hentic non-white/middle-class style of life. … “Authenticity” is a reality-label from the art world, and as such it cannot be fixed to anything living and vital. For that matter, it’s even difficult to describe a piece of art as “authentic” in the sense of “not fake”  .Read More:

---Before Gauguin brought his work in Tahiti to a close, he shifted from his symbolist pictorial agenda in order to focus on the beauty and serene virtues of the native women. In this painting, he depended on sculpturally modeled forms, gesture, and facial expression to vivify the sentiments he had used to describe the "Tahitian Eve": "very subtle, very knowing in her naïveté" and at the same time "still capable of walking around naked without shame." These two figures first appear in the artist's monumental frieze Faa Iheihe (Tahitian Pastoral) of 1898 (Tate, London) and again in the even larger Rupe, Rupe of 1899 (Pushkin Museum of Fine Arts, Moscow), which he composed for the upcoming Exposition Universelle of 1900. Source: Paul Gauguin: Two Tahitian Women (49.58.1) | Heilbrunn Timeline of Art History | The Metropolitan Museum of Art---


Dr. Martin Rundkvist: Thor Heyerdahl could not accept the idea of independent inventions, of convergent cultural evolution. His thinking wasn’t just diffusionistic on the small-to-middle scale. Every one of his boat trips revolved around hyperdiffusionism, being designed to show that it was possible, more specifically regarding the package of ideas that we call state civilisation. And that’s where he went wrong. Instead of searching for evidence that diffusion had taken place (e.g. Egyptian pottery in Mexico), he spent his life “testing” whether the needed sea travel could have taken place in antiquity. This is still apparent even in his last book, “The Hunt for Odin”, where he goes back to some euhemeristic ideas of Snorri Sturluson and argues that a real person named Odin brought civilisation to Scandinavia from the Middle East. Thor Heyerdahl’s forays into archaeology were pseudoscience because he had a single favourite model that he refused to let go of. But he also displayed another typical trait among pseudoarchaeologists: hostility against mainstream academia. With Heyerdahl, we are looking at a man with a great many honorary doctorates, but no university degree. He was unwilling to work within the confines of science with its peer review, its debates and its career structure, and he got a lot done beyond that world. But while many Norwegians celebrate him as a national hero and a conqueror of the seas, one whose memorial museum is (tellingly) located a stone’s throw from the Viking Ship Hall in Oslo, scientific archaeology and ethnography and biology have all but forgotten him. Read More:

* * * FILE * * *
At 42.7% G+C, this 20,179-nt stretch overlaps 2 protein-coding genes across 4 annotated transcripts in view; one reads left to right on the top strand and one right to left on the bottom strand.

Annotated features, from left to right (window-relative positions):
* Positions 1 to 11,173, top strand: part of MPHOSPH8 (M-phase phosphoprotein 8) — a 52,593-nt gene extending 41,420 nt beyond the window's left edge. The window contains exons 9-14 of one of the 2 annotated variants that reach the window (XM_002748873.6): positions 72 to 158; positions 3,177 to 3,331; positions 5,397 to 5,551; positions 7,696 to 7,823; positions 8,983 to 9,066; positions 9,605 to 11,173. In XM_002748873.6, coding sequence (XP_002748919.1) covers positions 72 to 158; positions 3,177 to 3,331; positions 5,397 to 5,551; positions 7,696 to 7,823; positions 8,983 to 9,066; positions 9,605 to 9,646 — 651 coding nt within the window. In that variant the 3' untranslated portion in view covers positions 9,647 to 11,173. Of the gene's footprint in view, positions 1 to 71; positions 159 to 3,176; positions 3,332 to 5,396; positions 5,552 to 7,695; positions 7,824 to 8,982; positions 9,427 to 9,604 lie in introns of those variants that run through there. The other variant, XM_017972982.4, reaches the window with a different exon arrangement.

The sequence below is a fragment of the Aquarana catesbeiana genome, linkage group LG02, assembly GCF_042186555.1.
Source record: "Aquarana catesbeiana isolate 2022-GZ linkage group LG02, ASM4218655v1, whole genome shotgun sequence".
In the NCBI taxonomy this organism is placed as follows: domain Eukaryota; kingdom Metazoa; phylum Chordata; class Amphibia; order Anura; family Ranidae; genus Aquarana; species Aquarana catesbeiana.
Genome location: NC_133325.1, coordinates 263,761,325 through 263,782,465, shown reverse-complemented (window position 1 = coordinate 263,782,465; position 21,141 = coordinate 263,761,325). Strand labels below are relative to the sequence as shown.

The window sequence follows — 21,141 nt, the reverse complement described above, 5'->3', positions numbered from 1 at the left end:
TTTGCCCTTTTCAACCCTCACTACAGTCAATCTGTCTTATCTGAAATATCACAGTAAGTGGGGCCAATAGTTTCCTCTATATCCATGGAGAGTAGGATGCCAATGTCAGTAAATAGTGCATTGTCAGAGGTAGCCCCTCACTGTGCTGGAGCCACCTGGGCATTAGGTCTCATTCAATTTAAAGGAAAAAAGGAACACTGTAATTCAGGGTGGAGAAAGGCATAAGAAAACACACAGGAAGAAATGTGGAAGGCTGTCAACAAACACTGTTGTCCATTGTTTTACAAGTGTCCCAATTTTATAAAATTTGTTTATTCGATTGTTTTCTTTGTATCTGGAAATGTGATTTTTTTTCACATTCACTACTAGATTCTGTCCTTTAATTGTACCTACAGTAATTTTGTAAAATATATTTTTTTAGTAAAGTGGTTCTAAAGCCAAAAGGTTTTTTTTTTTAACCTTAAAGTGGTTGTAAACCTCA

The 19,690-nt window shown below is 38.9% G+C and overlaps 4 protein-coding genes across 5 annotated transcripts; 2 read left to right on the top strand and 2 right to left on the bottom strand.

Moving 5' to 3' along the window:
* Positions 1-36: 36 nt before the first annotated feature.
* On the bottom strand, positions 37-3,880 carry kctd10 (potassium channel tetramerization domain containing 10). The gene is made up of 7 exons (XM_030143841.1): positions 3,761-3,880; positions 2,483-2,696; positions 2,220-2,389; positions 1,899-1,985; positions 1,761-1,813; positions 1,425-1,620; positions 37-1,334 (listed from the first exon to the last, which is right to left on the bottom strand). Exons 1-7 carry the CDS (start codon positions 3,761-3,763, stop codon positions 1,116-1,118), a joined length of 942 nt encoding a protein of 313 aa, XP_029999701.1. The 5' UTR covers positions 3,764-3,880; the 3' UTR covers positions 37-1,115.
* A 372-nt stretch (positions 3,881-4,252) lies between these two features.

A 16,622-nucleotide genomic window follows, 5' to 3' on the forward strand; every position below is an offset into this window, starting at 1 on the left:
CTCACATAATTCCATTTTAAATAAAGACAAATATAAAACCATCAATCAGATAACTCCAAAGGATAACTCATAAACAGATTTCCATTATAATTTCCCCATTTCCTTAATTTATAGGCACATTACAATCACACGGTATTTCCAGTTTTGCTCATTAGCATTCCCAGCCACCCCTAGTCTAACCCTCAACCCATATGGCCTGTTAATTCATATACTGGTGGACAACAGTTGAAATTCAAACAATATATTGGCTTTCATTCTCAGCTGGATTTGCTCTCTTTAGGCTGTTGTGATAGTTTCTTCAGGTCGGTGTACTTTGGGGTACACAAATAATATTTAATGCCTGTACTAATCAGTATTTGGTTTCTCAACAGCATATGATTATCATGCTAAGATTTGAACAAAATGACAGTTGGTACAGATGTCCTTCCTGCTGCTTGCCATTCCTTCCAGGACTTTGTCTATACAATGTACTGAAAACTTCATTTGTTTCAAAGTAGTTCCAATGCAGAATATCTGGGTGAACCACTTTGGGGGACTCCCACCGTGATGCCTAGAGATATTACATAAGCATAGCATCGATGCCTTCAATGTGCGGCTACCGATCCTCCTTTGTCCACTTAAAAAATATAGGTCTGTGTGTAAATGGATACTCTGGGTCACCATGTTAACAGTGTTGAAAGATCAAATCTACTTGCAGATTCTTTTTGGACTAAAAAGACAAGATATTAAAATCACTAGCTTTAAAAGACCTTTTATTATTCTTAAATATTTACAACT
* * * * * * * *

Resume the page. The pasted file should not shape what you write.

Related Posts

This entry was posted in Feature Article, Ideas/Opinion, Modern Arts/Craft and tagged , , , , , , , , , , , , , , , . Bookmark the permalink.

Leave a Reply

Your email address will not be published. Required fields are marked *

You may use these HTML tags and attributes: <a href="" title=""> <abbr title=""> <acronym title=""> <b> <blockquote cite=""> <cite> <code> <del datetime=""> <em> <i> <q cite=""> <strike> <strong>